Do you spend more than four hours a day sitting down? If the answer is yes, you’re one of the millions of people who make up the ‘sitting epidemic’.
Due to a decline in the prevalence of physical jobs, combined with the rise of desk-based work, working from home, use of the internet and car travel, it’s estimated by the NHS that the average person spends up to nine hours a day sitting. Unless you are a wheelchair user, this can be dangerous to your health.
Of course, taking time to put your feet up is extremely important and shouldn’t be jettisoned in favour of over-exercising. Healthcare professionals generally agree that for an average adult, thirty minutes of exercise per day is enough to maintain cardiovascular health and keep muscles strong. This doesn’t have to involve heavy-impact workouts like weight lifting. A half an hour walk, a yoga class or game of football is just as good.
Sitting for long periods of time can slow the metabolism, alter the body’s ability to regulate blood sugar and break down fat. This can lead to back pain, poor mental health, a sluggish lymphatic system and can even contribute to diabetes and deep-vein thrombosis.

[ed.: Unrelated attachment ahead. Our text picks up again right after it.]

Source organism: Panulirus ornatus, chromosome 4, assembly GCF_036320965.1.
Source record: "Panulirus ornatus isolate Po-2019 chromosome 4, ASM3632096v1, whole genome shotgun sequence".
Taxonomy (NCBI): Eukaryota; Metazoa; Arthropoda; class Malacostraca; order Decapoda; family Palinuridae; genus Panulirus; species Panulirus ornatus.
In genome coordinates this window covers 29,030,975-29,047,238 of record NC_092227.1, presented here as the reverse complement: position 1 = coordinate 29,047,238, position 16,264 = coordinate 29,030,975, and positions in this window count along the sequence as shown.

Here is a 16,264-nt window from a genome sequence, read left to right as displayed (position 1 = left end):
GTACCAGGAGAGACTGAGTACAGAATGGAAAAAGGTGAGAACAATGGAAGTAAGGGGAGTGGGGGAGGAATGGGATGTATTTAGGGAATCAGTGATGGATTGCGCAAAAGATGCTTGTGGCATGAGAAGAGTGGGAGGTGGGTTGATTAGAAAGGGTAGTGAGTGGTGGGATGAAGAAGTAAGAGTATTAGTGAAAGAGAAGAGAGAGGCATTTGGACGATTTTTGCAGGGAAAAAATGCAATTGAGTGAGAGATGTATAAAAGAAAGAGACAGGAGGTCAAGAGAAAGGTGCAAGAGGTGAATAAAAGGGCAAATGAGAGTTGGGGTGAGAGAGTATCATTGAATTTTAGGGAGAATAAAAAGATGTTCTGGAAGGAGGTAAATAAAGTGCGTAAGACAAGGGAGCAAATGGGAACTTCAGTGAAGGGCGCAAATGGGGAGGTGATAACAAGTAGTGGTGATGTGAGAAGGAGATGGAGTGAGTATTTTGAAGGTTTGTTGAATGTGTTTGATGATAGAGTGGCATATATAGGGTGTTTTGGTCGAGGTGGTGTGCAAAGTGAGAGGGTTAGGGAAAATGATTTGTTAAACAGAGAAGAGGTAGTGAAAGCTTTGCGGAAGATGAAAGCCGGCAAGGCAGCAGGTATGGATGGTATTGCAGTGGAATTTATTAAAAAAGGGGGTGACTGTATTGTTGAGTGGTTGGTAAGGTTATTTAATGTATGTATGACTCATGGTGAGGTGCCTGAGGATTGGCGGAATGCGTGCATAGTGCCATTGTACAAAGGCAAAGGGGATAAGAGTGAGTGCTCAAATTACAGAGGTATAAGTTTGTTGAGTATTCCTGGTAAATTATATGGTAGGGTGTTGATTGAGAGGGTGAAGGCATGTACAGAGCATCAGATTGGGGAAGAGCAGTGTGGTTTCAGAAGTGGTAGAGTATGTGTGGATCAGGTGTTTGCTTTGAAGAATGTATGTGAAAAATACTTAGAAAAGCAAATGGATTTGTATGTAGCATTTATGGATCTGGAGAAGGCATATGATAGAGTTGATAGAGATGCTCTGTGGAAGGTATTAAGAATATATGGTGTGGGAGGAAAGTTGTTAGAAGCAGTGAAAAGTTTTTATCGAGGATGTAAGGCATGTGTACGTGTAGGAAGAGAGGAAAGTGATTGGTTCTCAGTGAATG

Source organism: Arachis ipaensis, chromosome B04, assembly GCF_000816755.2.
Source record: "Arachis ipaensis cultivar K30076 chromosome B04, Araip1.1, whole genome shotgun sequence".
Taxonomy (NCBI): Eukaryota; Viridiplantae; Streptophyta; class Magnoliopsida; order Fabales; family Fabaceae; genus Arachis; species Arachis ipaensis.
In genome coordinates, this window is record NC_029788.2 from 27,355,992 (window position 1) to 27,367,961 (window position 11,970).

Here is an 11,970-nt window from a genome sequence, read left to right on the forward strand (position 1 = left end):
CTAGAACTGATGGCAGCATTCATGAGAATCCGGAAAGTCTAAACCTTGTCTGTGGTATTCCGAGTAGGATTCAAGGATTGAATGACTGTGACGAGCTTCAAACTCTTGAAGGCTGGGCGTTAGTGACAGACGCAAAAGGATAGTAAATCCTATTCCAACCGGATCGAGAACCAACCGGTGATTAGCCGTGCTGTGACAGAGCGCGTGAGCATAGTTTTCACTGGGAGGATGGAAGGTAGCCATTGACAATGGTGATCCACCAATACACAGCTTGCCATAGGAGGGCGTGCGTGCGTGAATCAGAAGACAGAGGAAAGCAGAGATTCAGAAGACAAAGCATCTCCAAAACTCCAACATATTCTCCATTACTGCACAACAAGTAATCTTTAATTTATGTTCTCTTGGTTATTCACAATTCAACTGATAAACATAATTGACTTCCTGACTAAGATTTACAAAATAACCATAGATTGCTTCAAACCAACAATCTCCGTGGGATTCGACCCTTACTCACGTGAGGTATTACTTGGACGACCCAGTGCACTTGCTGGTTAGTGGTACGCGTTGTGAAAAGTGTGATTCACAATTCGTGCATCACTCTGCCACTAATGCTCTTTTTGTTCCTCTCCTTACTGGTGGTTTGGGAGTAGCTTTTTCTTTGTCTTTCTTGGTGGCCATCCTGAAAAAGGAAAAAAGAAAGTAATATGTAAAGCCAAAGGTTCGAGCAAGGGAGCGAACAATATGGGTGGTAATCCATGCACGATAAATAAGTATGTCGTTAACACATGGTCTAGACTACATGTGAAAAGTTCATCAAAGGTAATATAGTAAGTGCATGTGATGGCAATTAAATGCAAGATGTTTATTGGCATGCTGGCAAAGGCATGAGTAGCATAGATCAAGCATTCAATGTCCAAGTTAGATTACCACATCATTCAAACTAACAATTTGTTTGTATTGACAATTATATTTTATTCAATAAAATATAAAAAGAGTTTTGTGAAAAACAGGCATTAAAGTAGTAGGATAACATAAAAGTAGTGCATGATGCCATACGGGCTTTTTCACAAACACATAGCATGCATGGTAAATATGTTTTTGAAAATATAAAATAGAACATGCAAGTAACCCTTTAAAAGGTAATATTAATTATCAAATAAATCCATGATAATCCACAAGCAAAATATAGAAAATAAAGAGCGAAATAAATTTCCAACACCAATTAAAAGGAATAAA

Luckily there are lots of simple ways to reduce your sitting time that you can implement today.
- Time yourself. If you work at a desk, try setting a timer on your phone that reminds you to get up every thirty minutes. This can be as simple as going to get a drink, stretching, or walking on the spot to get your circulation going.
- If possible, walk to work rather than driving or getting the bus. If you’d like to know more about how to get the most out of a walk, read our blog post all about it.
- In the evening, it’s much easier to become immobile. Be mindful of spending hours on the sofa without getting up. Break up your sitting time by making a cup of tea, doing the washing up or hanging out the laundry. Even moving around for short intervals will do wonders for your health and mobility.
- Invest in an exercise ball or one of our SitFit cushions. If you work from home, sitting on a wobbly surface like an exercise ball at your desk encourages constant, gentle movement that keeps your spine supple and your glute muscles turned on.
If you’d like to know more, don’t hesitate to book in for an appointment with us. We’re always happy to help.
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